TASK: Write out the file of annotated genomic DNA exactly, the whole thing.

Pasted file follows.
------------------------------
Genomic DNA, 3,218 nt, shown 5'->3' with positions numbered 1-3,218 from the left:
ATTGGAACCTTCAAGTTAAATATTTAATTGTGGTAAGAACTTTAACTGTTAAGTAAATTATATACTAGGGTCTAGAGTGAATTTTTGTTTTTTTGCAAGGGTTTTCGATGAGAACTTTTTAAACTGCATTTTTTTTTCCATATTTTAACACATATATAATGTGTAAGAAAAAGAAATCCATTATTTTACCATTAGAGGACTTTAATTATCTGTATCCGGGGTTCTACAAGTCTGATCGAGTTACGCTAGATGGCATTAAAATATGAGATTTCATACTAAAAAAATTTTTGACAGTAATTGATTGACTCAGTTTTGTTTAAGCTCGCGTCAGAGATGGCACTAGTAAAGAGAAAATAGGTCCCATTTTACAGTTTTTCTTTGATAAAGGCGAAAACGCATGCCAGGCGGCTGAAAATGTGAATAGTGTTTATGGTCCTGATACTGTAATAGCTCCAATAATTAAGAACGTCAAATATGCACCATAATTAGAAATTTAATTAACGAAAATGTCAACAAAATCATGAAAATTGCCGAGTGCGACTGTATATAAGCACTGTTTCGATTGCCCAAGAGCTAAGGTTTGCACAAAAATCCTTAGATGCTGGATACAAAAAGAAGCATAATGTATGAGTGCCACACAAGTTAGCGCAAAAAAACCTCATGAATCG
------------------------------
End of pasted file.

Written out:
Genomic DNA, 3,218 nt, shown 5'->3' with positions numbered 1-3,218 from the left:
ATTGGAACCTTCAAGTTAAATATTTAATTGTGGTAAGAACTTTAACTGTTAAGTAAATTATATACTAGGGTCTAGAGTGAATTTTTGTTTTTTTGCAAGGGTTTTCGATGAGAACTTTTTAAACTGCATTTTTTTTTCCATATTTTAACACATATATAATGTGTAAGAAAAAGAAATCCATTATTTTACCATTAGAGGACTTTAATTATCTGTATCCGGGGTTCTACAAGTCTGATCGAGTTACGCTAGATGGCATTAAAATATGAGATTTCATACTAAAAAAATTTTTGACAGTAATTGATTGACTCAGTTTTGTTTAAGCTCGCGTCAGAGATGGCACTAGTAAAGAGAAAATAGGTCCCATTTTACAGTTTTTCTTTGATAAAGGCGAAAACGCATGCCAGGCGGCTGAAAATGTGAATAGTGTTTATGGTCCTGATACTGTAATAGCTCCAATAATTAAGAACGTCAAATATGCACCATAATTAGAAATTTAATTAACGAAAATGTCAACAAAATCATGAAAATTGCCGAGTGCGACTGTATATAAGCACTGTTTCGATTGCCCAAGAGCTAAGGTTTGCACAAAAATCCTTAGATGCTGGATACAAAAAGAAGCATAATGTATGAGTGCCACACAAGTTAGCGCAAAAAAACCTCATGAATCG